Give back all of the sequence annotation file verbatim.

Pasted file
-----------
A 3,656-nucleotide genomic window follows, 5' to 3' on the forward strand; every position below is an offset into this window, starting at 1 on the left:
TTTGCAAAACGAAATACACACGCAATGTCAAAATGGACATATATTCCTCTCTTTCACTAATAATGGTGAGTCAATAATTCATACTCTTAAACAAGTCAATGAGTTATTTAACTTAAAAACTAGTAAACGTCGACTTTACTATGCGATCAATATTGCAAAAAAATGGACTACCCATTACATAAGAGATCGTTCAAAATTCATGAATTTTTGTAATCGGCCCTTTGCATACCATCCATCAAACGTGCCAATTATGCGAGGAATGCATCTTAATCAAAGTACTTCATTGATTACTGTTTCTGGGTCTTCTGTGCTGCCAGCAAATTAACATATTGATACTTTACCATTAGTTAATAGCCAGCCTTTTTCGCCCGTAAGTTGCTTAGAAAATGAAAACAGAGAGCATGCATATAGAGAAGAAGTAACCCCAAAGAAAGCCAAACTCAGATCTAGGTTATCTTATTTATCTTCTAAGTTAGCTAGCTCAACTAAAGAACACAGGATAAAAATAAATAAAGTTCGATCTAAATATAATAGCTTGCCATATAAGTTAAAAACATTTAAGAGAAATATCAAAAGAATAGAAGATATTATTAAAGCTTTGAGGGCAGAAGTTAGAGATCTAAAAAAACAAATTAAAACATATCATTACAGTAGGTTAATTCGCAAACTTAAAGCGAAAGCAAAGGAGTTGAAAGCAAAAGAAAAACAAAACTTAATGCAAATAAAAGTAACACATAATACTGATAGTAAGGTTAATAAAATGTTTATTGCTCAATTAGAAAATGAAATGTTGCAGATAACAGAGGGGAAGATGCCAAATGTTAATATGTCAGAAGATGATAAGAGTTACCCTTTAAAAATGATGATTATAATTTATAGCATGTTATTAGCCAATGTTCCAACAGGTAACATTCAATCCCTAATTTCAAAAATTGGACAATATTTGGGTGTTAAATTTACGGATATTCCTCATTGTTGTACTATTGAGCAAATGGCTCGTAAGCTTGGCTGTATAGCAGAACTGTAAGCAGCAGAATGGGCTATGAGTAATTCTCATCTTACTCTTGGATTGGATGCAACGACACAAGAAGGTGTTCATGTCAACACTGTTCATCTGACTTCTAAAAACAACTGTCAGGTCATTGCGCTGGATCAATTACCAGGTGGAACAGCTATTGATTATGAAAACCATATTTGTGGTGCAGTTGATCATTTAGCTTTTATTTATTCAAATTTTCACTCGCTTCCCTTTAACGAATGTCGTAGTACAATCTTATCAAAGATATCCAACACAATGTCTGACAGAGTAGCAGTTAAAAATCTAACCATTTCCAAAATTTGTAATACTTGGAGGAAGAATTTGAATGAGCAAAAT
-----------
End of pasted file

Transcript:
A 3,656-nucleotide genomic window follows, 5' to 3' on the forward strand; every position below is an offset into this window, starting at 1 on the left:
TTTGCAAAACGAAATACACACGCAATGTCAAAATGGACATATATTCCTCTCTTTCACTAATAATGGTGAGTCAATAATTCATACTCTTAAACAAGTCAATGAGTTATTTAACTTAAAAACTAGTAAACGTCGACTTTACTATGCGATCAATATTGCAAAAAAATGGACTACCCATTACATAAGAGATCGTTCAAAATTCATGAATTTTTGTAATCGGCCCTTTGCATACCATCCATCAAACGTGCCAATTATGCGAGGAATGCATCTTAATCAAAGTACTTCATTGATTACTGTTTCTGGGTCTTCTGTGCTGCCAGCAAATTAACATATTGATACTTTACCATTAGTTAATAGCCAGCCTTTTTCGCCCGTAAGTTGCTTAGAAAATGAAAACAGAGAGCATGCATATAGAGAAGAAGTAACCCCAAAGAAAGCCAAACTCAGATCTAGGTTATCTTATTTATCTTCTAAGTTAGCTAGCTCAACTAAAGAACACAGGATAAAAATAAATAAAGTTCGATCTAAATATAATAGCTTGCCATATAAGTTAAAAACATTTAAGAGAAATATCAAAAGAATAGAAGATATTATTAAAGCTTTGAGGGCAGAAGTTAGAGATCTAAAAAAACAAATTAAAACATATCATTACAGTAGGTTAATTCGCAAACTTAAAGCGAAAGCAAAGGAGTTGAAAGCAAAAGAAAAACAAAACTTAATGCAAATAAAAGTAACACATAATACTGATAGTAAGGTTAATAAAATGTTTATTGCTCAATTAGAAAATGAAATGTTGCAGATAACAGAGGGGAAGATGCCAAATGTTAATATGTCAGAAGATGATAAGAGTTACCCTTTAAAAATGATGATTATAATTTATAGCATGTTATTAGCCAATGTTCCAACAGGTAACATTCAATCCCTAATTTCAAAAATTGGACAATATTTGGGTGTTAAATTTACGGATATTCCTCATTGTTGTACTATTGAGCAAATGGCTCGTAAGCTTGGCTGTATAGCAGAACTGTAAGCAGCAGAATGGGCTATGAGTAATTCTCATCTTACTCTTGGATTGGATGCAACGACACAAGAAGGTGTTCATGTCAACACTGTTCATCTGACTTCTAAAAACAACTGTCAGGTCATTGCGCTGGATCAATTACCAGGTGGAACAGCTATTGATTATGAAAACCATATTTGTGGTGCAGTTGATCATTTAGCTTTTATTTATTCAAATTTTCACTCGCTTCCCTTTAACGAATGTCGTAGTACAATCTTATCAAAGATATCCAACACAATGTCTGACAGAGTAGCAGTTAAAAATCTAACCATTTCCAAAATTTGTAATACTTGGAGGAAGAATTTGAATGAGCAAAAT